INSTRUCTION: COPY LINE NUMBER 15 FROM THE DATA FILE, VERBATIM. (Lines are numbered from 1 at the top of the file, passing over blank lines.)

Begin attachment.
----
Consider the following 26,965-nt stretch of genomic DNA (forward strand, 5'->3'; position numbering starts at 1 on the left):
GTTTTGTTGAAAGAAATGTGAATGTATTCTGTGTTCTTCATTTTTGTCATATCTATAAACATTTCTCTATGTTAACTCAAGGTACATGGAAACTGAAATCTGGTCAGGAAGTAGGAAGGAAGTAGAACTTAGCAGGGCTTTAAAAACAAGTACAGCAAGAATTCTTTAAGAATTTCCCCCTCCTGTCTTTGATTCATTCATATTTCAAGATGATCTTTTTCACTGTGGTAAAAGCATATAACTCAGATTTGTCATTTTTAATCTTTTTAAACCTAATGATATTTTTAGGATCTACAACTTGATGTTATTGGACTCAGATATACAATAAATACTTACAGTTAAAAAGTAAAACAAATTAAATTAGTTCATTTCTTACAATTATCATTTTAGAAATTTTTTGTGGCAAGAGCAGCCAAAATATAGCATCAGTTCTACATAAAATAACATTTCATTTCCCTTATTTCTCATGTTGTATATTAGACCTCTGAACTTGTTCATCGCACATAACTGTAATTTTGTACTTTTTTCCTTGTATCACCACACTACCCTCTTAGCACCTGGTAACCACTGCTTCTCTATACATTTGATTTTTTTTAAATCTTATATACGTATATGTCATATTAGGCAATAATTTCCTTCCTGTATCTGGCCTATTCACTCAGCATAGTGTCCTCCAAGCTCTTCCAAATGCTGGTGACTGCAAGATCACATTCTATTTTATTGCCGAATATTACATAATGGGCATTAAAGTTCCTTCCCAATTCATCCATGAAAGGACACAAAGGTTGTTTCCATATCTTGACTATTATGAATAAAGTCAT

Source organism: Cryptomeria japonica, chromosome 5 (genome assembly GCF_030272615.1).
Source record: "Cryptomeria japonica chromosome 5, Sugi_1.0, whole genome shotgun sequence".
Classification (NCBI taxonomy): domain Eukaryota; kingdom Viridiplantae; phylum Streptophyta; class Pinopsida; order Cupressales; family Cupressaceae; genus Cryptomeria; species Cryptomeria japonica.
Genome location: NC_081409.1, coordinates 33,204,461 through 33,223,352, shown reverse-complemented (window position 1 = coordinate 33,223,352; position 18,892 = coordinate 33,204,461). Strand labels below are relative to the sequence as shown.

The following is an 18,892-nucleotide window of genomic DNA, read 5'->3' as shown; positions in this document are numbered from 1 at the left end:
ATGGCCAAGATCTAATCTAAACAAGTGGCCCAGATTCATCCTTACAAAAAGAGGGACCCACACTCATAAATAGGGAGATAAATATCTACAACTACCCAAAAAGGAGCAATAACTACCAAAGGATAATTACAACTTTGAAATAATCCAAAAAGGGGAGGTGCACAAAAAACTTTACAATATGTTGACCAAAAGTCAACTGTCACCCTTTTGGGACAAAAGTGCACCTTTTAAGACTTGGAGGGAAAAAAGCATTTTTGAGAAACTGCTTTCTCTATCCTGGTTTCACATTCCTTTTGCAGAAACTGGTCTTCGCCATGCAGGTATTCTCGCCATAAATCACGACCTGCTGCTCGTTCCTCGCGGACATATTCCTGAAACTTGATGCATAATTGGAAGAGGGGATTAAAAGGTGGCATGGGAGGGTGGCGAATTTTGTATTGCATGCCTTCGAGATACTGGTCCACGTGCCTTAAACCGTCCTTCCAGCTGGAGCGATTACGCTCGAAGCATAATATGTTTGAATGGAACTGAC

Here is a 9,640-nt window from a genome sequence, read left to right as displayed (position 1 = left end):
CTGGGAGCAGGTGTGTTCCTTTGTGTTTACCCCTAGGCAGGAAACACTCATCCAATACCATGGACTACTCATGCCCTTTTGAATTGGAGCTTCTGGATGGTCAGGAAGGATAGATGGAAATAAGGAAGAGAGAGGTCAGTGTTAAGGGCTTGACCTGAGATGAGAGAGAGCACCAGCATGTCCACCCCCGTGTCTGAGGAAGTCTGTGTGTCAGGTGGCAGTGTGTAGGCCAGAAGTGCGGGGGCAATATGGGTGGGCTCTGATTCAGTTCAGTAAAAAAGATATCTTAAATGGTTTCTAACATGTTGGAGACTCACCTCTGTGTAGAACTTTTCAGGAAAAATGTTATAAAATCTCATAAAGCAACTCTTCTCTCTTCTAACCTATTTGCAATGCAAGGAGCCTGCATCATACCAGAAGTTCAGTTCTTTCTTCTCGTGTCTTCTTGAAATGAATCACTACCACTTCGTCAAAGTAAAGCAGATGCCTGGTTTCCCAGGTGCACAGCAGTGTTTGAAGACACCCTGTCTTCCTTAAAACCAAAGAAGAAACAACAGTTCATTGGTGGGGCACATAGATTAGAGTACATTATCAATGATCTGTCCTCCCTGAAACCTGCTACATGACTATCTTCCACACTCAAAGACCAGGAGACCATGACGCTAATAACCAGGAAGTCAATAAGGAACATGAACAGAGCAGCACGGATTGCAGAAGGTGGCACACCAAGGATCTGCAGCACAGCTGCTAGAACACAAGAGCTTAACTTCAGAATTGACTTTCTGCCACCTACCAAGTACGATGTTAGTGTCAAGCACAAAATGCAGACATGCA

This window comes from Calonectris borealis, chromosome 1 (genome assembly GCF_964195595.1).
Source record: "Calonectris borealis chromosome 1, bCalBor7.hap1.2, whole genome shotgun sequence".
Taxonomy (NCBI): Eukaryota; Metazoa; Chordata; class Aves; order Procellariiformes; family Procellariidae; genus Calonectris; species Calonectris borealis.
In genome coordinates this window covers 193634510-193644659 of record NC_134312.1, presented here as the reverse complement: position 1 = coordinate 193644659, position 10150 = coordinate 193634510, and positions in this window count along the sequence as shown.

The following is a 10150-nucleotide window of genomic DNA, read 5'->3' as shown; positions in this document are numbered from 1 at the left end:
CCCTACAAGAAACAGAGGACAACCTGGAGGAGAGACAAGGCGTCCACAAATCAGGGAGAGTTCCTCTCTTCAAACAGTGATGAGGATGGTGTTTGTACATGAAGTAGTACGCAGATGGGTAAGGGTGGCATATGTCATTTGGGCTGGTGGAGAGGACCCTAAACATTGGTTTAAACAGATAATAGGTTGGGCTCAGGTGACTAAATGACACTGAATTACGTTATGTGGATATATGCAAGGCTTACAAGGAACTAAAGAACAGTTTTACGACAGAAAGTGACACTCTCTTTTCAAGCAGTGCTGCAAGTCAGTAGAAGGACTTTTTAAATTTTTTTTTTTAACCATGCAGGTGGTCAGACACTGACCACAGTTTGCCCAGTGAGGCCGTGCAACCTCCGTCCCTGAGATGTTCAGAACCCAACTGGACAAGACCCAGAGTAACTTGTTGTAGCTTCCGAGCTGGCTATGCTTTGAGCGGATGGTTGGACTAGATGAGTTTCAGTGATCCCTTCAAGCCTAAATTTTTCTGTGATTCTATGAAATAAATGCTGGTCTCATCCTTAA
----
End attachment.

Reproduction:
The following is a 10150-nucleotide window of genomic DNA, read 5'->3' as shown; positions in this document are numbered from 1 at the left end: